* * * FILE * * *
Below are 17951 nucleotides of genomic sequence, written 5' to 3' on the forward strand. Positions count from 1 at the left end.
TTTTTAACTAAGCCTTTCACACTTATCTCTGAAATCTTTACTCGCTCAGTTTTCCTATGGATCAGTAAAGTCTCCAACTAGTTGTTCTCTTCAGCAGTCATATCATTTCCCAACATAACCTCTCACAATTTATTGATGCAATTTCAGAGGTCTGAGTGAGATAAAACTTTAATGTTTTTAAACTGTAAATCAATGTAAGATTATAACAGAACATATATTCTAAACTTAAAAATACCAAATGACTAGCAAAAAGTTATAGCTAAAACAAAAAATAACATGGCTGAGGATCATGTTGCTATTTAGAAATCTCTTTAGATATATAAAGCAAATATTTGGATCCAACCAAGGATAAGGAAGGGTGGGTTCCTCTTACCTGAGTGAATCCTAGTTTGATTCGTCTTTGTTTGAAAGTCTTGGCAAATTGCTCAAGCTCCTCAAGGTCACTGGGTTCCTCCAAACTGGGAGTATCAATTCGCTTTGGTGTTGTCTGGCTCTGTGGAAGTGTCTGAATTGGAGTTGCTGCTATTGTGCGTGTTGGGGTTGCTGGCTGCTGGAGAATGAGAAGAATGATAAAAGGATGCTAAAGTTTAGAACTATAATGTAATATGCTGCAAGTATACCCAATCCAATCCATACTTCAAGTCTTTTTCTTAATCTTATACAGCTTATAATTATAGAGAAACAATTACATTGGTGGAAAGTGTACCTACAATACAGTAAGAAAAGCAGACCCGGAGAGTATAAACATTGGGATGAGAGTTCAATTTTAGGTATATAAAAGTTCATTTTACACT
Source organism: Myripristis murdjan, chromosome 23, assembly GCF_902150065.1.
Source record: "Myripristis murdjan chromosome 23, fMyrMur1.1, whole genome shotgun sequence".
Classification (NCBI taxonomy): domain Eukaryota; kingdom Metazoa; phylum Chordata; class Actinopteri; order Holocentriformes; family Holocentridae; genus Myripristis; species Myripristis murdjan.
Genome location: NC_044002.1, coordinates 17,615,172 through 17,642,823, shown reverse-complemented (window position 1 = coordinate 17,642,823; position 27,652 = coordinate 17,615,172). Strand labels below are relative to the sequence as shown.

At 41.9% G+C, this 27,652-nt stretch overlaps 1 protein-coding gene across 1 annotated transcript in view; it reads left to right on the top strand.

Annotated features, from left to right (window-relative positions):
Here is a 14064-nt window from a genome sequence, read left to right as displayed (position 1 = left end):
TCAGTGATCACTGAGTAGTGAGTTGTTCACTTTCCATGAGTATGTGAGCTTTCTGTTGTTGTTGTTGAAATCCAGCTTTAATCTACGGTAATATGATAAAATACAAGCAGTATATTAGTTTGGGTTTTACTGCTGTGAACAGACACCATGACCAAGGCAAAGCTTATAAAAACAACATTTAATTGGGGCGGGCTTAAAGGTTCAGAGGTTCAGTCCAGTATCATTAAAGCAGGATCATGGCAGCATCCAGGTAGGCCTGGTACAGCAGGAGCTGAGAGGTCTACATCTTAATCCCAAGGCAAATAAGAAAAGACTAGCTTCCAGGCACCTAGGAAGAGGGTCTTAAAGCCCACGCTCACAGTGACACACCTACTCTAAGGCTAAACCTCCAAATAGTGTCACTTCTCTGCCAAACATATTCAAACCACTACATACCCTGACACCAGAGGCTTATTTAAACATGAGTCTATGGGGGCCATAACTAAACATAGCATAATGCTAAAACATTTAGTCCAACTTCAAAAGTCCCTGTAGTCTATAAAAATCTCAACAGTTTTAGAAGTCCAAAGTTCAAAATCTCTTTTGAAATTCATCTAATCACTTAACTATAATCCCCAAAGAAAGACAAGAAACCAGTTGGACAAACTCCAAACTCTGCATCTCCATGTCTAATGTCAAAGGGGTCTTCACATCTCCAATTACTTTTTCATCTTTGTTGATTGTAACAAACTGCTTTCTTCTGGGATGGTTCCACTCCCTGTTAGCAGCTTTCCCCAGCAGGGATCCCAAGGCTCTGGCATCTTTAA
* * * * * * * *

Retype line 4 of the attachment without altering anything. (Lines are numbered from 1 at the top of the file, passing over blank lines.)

Source record: "Myripristis murdjan chromosome 23, fMyrMur1.1, whole genome shotgun sequence".